On January 5, 2018, the U.S. Department of Labor (DOL) announced it is doing away with its six-factor test for determining whether a worker qualifies as an unpaid intern under the Fair Labor Standards Act (FLSA). This change brings the DOL in line with the “primary beneficiary” standard that has been adopted by several federal appellate courts in recent years.
As you may recall from a previous McMahon Berger posting, the DOL’s previous six-factor test required that an unpaid internship meet all of the following factors in order to be deemed non-compensable:
- The internship, even though it includes actual operation of the facilities of the employer, is similar to training which would be given in an educational environment.
- The experience is for the benefit of the intern.
- The intern does not displace regular employees but works under close supervision of existing staff.
- The employer providing the training derives no immediate advantage from the activities of the intern and on occasion its operations may actually be impeded.
- There is not guarantee of a job at the conclusions of the internship.
- Both parties understand that the intern is not entitled to wages for the internship.
Many federal appellate courts expressed concern with the DOL’s six-factor test, specifically the factor that the employer must not derive any “immediate advantage from the intern’s activities.”
In light of such displeasure with the six-factor test, the DOL has embraced a seven-factor, or “primary beneficiary,” test for determining whether a worker is an unpaid intern that was laid out by the 2nd Circuit Court of Appeals in its 2015 ruling of Glatt v. Fox Searchlight Pictures Inc. Accordingly, under the DOL’s new test, courts must examine the “economic reality” of the intern-employer relationship to determine which party is the “primary beneficiary.” Specifically, according to the DOL, the following factors are to be analyzed:
- The extent to which the intern and the employer clearly understand that there is no expectation of compensation. Any promise of compensation, express or implied, suggests that the intern is an employee—and vice versa.
- The extent to which the internship provides training that would be similar to that given in an educational environment, including the clinical and other hands-on training provided by educational institutions.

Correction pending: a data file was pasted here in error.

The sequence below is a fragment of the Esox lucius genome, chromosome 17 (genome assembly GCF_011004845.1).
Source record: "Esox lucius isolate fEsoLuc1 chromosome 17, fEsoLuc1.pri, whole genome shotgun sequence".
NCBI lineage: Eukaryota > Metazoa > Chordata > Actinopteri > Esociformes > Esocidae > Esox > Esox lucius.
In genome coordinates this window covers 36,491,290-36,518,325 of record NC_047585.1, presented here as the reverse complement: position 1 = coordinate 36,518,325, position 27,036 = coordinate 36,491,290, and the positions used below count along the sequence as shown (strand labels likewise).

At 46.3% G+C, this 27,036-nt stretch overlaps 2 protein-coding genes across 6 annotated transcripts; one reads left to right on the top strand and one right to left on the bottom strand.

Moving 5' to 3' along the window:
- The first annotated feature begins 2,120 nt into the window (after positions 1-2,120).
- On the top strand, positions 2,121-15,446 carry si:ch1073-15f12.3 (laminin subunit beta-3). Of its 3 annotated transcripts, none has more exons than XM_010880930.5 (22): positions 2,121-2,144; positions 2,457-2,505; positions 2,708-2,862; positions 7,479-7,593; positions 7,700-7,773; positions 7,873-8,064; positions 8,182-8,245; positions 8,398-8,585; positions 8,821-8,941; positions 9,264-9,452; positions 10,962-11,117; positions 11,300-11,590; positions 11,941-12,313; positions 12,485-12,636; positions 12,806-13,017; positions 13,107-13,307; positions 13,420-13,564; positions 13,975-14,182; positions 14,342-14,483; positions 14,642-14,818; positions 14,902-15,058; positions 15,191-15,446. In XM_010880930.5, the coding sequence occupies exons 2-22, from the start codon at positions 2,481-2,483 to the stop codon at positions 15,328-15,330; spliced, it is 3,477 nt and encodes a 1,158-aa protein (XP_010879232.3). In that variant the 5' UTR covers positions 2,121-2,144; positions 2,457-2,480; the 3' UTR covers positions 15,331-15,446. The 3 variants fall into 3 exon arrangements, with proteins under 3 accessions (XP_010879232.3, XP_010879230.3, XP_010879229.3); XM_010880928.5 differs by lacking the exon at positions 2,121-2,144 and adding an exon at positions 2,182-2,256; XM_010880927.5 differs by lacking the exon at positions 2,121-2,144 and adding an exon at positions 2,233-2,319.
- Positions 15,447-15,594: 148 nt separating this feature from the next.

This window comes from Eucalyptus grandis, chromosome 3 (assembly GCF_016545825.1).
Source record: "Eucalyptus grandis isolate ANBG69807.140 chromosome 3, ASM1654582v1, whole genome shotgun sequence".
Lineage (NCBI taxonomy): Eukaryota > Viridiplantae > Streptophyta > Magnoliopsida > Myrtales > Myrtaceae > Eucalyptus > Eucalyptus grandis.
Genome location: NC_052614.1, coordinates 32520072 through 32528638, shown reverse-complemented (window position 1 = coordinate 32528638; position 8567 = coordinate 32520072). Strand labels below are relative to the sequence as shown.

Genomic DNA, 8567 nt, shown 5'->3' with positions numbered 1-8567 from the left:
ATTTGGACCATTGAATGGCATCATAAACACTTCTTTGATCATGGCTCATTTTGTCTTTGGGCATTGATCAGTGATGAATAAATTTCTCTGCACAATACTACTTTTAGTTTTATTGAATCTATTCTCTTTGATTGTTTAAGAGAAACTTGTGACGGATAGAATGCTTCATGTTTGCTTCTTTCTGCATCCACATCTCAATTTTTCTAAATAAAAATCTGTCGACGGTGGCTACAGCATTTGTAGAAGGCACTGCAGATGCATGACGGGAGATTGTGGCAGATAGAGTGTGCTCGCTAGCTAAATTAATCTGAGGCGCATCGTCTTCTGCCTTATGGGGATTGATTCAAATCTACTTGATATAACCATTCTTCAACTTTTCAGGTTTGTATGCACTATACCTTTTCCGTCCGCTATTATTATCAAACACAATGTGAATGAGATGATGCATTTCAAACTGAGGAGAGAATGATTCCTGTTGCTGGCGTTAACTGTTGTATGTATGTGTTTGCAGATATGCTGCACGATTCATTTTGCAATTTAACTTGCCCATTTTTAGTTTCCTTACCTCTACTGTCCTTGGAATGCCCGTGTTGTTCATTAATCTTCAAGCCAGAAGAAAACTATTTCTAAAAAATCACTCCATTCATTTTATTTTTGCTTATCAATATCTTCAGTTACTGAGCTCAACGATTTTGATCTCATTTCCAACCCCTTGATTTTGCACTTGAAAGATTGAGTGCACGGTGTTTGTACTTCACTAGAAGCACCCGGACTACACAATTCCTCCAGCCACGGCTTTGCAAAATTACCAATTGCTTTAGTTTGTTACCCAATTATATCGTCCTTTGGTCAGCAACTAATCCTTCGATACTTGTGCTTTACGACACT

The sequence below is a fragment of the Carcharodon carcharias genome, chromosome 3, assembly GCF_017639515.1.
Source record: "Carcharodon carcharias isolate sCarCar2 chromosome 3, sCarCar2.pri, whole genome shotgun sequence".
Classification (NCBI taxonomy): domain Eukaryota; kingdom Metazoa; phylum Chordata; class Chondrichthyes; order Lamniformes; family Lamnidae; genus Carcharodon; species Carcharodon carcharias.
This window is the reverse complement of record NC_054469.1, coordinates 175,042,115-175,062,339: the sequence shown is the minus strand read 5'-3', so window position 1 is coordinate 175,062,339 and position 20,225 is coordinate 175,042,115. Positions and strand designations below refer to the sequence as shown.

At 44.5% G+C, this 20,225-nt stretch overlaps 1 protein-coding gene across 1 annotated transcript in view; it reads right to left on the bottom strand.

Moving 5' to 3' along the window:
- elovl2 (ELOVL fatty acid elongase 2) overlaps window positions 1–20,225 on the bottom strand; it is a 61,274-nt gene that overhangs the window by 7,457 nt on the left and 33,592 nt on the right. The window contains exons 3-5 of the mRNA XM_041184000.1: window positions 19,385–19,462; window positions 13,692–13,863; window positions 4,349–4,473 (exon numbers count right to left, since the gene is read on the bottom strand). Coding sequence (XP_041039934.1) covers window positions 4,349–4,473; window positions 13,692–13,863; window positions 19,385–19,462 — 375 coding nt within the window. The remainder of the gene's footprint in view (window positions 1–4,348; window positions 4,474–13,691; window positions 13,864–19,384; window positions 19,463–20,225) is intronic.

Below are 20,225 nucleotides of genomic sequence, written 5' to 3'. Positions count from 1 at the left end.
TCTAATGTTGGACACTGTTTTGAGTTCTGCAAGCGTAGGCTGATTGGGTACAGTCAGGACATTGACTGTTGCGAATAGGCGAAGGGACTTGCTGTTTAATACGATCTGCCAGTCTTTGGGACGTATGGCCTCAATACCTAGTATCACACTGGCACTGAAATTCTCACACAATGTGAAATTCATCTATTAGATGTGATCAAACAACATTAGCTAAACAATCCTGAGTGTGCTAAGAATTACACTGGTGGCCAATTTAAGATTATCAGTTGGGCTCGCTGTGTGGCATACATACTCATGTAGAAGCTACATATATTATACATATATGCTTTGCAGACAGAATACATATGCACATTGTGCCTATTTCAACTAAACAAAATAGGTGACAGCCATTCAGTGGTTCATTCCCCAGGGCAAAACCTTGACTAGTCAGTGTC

- The extent to which the internship is tied to the intern’s formal education program by integrated coursework or the receipt of academic credit.
- The extent to which the internship accommodates the intern’s academic commitments by corresponding to the academic calendar.
- The extent to which the internship’s duration is limited to the period in which the internship provides the intern with beneficial learning.
- The extent to which the intern’s work complements, rather than displaces, the work of paid employees while providing significant educational benefits to the intern.
- The extent to which the intern and the employer understand that the internship is conducted without entitlement to a paid job at the conclusion of the internship.
The analysis under the “primary beneficiary test” is flexible, with no single factor being determinative.
After utilizing the seven-factor test, if the analysis determines that the unpaid intern should be classified as an employee because the employer is the primary beneficiary, he or she would be entitled to minimum wage and overtime pay pursuant to the FLSA. However, if the analysis determines that the worker is the primary beneficiary and, thus, an unpaid intern, he or she is not entitled to minimum wage or overtime.
While this announcement is a breath of fresh air for many employers who utilize unpaid interns or participate in internship programs, before establishing an unpaid internship, it is imperative to conduct a thorough analysis of any intern-employer relationships that may exist. Employers should make sure they are familiar with the new seven-factor test and conduct an annual inventory of the assignments and duties given to unpaid interns. It is important to note that misclassification of workers, including interns, remains a major concern for the DOL and it will continue to investigate and vigorously enforce the FLSA in the event of misclassification.
The St. Louis employment attorneys at McMahon Berger have been representing employers across the country in wage and hour matters for over sixty years, and are available to discuss these issues and others. As always, the foregoing is for informational purposes only and does not constitute legal advice regarding any particular situation as every situation must be evaluated on its own facts. The choice of a lawyer is an important decision and should not be based solely on advertisements.